In the previous section we have specified a message-documentation meta key with a bizarre-looking qqq value. Basically, qqq is a special locale which contains description for every translation key of your application. These descriptions may include information on where exactly this key is being used, what is the translation context (this info is especially important for translators), what tone the translator should use (formal, informal, friendly) etc. For example, here is a qqq.json file used in a real Wikimedia project.

So, now let’s create our very own message documentation inside i18n/qqq.json:

.gist table { margin-bottom: 0; }

Now our future translators will have all the necessary info on the welcome key.

Loading Translations

As long as our translation files are ready, we may load them inside the demo app. Create a new file js/global.js with the following contents:

.gist table { margin-bottom: 0; }

$.i18n().load() is a function that accepts either paths to your translation files or JSON with translation data. It means, that you may also load translations in the following way:

.gist table { margin-bottom: 0; }

Now include global.js file on the main page of the site:

.gist table { margin-bottom: 0; }

Performing Translations

In order to fetch translation by its key, you may utilize $.i18n() function. Remember, however, that we are loading our translation files asynchronously, and therefore have to wait until they are ready. Luckily, the load() function returns a promise, so we may chain done() function like this:

.gist table { margin-bottom: 0; }

welcome here is a translation key.

Now add a #welcome element to the index.html:

.gist table { margin-bottom: 0; }

Now you may navigate to the main page of the site and make sure that the “Welcome!” phrase is being displayed in a h1 tag. It means that you have configured jQuery.i18n properly!

Data Interpolation

In some cases you may want to dynamically provide data for your translations. For example, our welcoming message may greet a currently logged in user by his or her name. Of course, we won’t code authentication system in this article, and rather store user’s information in a plain object:

.gist table { margin-bottom: 0; }

Now pass the current user’s name to the $.i18n() function as the second argument:

.gist table { margin-bottom: 0; }

Now all you need to do is fetch this data inside your translations. Tweak i18n/en.json file (I’m skipping metadata for brevity):

.gist table { margin-bottom: 0; }

$1 is a placeholder that will be dynamically replaced with the second argument passed to the $.i18n() function (which is “Alex” in our case).

Now, ru.json:

.gist table { margin-bottom: 0; }

You may define as many placeholders as needed in your translations, for example $1 says "$2" to $3 which will result in something like “Alex says “Hi” to Ann”. Note, however, that if a placeholder doesn’t have any value, it will be displayed as-is: Welcome, $1!.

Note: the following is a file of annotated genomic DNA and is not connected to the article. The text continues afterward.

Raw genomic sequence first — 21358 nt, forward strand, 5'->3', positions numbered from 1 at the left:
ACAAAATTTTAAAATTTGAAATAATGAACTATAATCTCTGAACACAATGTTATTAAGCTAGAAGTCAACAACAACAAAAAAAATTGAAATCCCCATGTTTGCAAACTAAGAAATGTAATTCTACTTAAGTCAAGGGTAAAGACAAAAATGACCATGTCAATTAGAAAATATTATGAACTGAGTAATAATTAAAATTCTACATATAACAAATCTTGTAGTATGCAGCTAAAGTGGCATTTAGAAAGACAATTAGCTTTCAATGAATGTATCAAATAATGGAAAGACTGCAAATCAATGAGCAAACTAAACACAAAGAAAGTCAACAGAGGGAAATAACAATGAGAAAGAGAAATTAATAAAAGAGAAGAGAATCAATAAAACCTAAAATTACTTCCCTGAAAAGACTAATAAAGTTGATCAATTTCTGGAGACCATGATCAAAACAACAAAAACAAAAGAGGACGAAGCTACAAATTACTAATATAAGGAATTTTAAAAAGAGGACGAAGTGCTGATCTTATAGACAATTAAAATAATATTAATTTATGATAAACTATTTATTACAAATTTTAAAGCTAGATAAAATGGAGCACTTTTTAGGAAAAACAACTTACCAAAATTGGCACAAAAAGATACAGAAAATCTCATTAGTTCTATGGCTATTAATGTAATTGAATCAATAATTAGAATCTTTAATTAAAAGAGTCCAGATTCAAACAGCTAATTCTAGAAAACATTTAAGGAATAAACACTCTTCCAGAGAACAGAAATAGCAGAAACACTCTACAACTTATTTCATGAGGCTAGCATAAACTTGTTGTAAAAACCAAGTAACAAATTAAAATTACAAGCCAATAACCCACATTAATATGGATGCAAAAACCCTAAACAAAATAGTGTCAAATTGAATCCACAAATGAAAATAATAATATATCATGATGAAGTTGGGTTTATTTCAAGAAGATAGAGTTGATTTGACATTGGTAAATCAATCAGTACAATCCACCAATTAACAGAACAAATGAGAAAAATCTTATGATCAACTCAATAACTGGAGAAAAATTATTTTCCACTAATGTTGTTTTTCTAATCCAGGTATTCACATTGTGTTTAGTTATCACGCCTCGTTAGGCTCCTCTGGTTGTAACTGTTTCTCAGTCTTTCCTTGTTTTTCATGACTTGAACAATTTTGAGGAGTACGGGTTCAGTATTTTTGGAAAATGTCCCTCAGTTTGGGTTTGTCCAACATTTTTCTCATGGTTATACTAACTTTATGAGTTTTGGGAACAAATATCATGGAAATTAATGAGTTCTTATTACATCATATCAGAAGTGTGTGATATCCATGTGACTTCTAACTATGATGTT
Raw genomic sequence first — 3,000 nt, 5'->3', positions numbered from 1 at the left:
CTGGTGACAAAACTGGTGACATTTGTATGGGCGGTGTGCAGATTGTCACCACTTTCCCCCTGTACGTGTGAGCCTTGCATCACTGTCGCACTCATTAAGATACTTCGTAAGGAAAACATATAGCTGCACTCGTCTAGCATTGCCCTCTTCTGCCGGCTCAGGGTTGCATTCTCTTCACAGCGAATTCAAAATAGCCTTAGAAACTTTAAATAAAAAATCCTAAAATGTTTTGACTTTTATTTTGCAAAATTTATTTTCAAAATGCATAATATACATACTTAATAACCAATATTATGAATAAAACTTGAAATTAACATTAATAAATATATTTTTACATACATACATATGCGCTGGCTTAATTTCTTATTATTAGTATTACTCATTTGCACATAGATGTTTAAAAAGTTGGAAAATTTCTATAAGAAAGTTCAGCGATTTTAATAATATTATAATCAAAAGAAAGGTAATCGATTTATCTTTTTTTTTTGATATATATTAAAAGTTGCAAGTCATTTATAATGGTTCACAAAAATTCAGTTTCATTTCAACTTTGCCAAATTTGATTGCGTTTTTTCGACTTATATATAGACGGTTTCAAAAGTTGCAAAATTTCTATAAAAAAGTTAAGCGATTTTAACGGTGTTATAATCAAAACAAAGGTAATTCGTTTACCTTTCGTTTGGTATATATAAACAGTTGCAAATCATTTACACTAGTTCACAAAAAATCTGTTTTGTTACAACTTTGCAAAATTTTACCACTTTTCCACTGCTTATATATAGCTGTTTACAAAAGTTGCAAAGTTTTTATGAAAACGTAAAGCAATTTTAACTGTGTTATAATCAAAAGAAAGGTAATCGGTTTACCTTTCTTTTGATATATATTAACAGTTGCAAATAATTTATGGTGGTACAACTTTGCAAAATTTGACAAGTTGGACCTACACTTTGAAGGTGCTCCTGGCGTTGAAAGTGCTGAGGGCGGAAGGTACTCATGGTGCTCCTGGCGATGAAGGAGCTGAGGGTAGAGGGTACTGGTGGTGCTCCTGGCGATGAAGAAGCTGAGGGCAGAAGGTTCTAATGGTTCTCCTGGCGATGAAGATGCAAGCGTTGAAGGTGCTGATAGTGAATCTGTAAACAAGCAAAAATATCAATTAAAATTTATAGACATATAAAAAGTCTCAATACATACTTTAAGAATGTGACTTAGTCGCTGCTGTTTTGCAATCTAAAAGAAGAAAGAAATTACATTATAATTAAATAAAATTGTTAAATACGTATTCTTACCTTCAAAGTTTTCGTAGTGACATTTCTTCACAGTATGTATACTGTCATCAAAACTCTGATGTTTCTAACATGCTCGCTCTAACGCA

Gender Information

One very common task when performing internationalization is displaying slightly different messages based on the given gender. Suppose we would like to show some consulting information on the page, and the consultant may be either male or female. Based on the consultant’s gender we would like to display a message like “Your today’s consultant is SOME NAME. He (She) says: …”. How do we achieve that?

First of all, add a new consulting_info translation key to the en.json file:

.gist table { margin-bottom: 0; }

GENDER is a special switch that displays one of the given options (“He” or “She”) based on the given argument represented as a placeholder.

Now let’s add a Russian translation:

.gist table { margin-bottom: 0; }

Now simply define a new consultant object and pass interpolation data to the $.i18n() function as we already did in the previous section:

.gist table { margin-bottom: 0; }

Lastly add a new tag to the index.html file:

.gist table { margin-bottom: 0; }

Reload the page and observe the result!


Another common task is displaying pluralized messages based on the given count. For instance, we may want to say how many unread messages the current user has. To achieve that, we will use a PLURAL switch. Tweak en.json file:

.gist table { margin-bottom: 0; }

As you see, it is very similar to what we did with the GENDER switch a minute ago. For Russian language, however, more options has to be provided:

.gist table { margin-bottom: 0; }

Various languages have different pluralization rules but luckily you don’t need to bother about it thanks to Unicode CLDR pluralization info that jQuery.I18n relies on. All you need to do is open the following page and use the given table to determine how many options should be provided for the language you wish to support.

Now tweak your JS file again:

.gist table { margin-bottom: 0; }

And add yet another tag to the HTML page:

.gist table { margin-bottom: 0; }

Reload the page once again and make sure the text has proper pluralization!

It’s Pure Magic!

We have discussed two switches: GENDER and PLURAL but it appears they are actually so-called “magic words” that jQuery.I18n supports. A “magic word” is just a special construct that the parser processes and replaces with some content. You may further extend the parser and provide your own constructs as needed. For instance, let’s construct a magic word to display abbreviations: